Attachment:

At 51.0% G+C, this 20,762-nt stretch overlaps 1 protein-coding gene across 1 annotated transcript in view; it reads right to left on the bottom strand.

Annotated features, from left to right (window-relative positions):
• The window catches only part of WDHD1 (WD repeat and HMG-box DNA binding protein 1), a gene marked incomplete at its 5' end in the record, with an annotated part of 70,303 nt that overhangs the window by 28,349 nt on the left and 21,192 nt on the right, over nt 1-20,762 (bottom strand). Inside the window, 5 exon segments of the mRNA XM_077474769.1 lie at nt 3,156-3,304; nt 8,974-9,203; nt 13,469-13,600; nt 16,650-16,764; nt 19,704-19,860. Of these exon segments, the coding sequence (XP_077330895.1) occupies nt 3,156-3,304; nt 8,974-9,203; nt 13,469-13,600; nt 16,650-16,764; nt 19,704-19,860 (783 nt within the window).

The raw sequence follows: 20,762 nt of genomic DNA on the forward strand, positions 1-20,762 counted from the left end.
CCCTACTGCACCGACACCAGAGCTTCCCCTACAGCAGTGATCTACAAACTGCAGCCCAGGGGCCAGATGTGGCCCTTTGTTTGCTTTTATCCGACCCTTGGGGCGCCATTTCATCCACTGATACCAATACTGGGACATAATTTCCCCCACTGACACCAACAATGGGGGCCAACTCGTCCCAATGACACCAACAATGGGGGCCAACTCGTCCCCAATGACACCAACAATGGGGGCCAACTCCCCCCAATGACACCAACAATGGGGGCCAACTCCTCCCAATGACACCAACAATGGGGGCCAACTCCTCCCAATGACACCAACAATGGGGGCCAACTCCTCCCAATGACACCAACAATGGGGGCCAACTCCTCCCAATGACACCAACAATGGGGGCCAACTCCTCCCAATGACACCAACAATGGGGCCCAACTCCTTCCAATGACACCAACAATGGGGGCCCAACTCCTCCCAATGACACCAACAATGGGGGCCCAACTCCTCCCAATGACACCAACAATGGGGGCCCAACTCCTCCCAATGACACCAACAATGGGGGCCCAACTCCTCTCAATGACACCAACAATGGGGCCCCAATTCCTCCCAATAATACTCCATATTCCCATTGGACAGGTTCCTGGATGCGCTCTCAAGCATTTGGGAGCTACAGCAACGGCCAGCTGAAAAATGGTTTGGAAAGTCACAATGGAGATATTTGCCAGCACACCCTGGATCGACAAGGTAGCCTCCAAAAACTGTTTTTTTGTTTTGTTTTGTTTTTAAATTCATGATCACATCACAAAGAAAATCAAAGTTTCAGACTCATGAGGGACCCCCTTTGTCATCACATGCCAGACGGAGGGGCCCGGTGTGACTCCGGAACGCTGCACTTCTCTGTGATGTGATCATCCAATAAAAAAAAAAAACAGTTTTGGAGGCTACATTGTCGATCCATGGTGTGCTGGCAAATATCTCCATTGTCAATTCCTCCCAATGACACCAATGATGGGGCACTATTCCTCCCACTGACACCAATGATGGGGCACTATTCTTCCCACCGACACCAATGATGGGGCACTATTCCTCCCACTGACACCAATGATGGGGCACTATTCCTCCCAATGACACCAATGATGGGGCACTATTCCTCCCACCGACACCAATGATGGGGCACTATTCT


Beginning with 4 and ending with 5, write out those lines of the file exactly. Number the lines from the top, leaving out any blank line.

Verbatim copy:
The raw sequence follows: 20,762 nt of genomic DNA on the forward strand, positions 1-20,762 counted from the left end.
CCCTACTGCACCGACACCAGAGCTTCCCCTACAGCAGTGATCTACAAACTGCAGCCCAGGGGCCAGATGTGGCCCTTTGTTTGCTTTTATCCGACCCTTGGGGCGCCATTTCATCCACTGATACCAATACTGGGACATAATTTCCCCCACTGACACCAACAATGGGGGCCAACTCGTCCCAATGACACCAACAATGGGGGCCAACTCGTCCCCAATGACACCAACAATGGGGGCCAACTCCCCCCAATGACACCAACAATGGGGGCCAACTCCTCCCAATGACACCAACAATGGGGGCCAACTCCTCCCAATGACACCAACAATGGGGGCCAACTCCTCCCAATGACACCAACAATGGGGGCCAACTCCTCCCAATGACACCAACAATGGGGGCCAACTCCTCCCAATGACACCAACAATGGGGCCCAACTCCTTCCAATGACACCAACAATGGGGGCCCAACTCCTCCCAATGACACCAACAATGGGGGCCCAACTCCTCCCAATGACACCAACAATGGGGGCCCAACTCCTCCCAATGACACCAACAATGGGGGCCCAACTCCTCTCAATGACACCAACAATGGGGCCCCAATTCCTCCCAATAATACTCCATATTCCCATTGGACAGGTTCCTGGATGCGCTCTCAAGCATTTGGGAGCTACAGCAACGGCCAGCTGAAAAATGGTTTGGAAAGTCACAATGGAGATATTTGCCAGCACACCCTGGATCGACAAGGTAGCCTCCAAAAACTGTTTTTTTGTTTTGTTTTGTTTTTAAATTCATGATCACATCACAAAGAAAATCAAAGTTTCAGACTCATGAGGGACCCCCTTTGTCATCACATGCCAGACGGAGGGGCCCGGTGTGACTCCGGAACGCTGCACTTCTCTGTGATGTGATCATCCAATAAAAAAAAAAAACAGTTTTGGAGGCTACATTGTCGATCCATGGTGTGCTGGCAAATATCTCCATTGTCAATTCCTCCCAATGACACCAATGATGGGGCACTATTCCTCCCACTGACACCAATGATGGGGCACTATTCTTCCCACCGACACCAATGATGGGGCACTATTCCTCCCACTGACACCAATGATGGGGCACTATTCCTCCCAATGACACCAATGATGGGGCACTATTCCTCCCACCGACACCAATGATGGGGCACTATTCT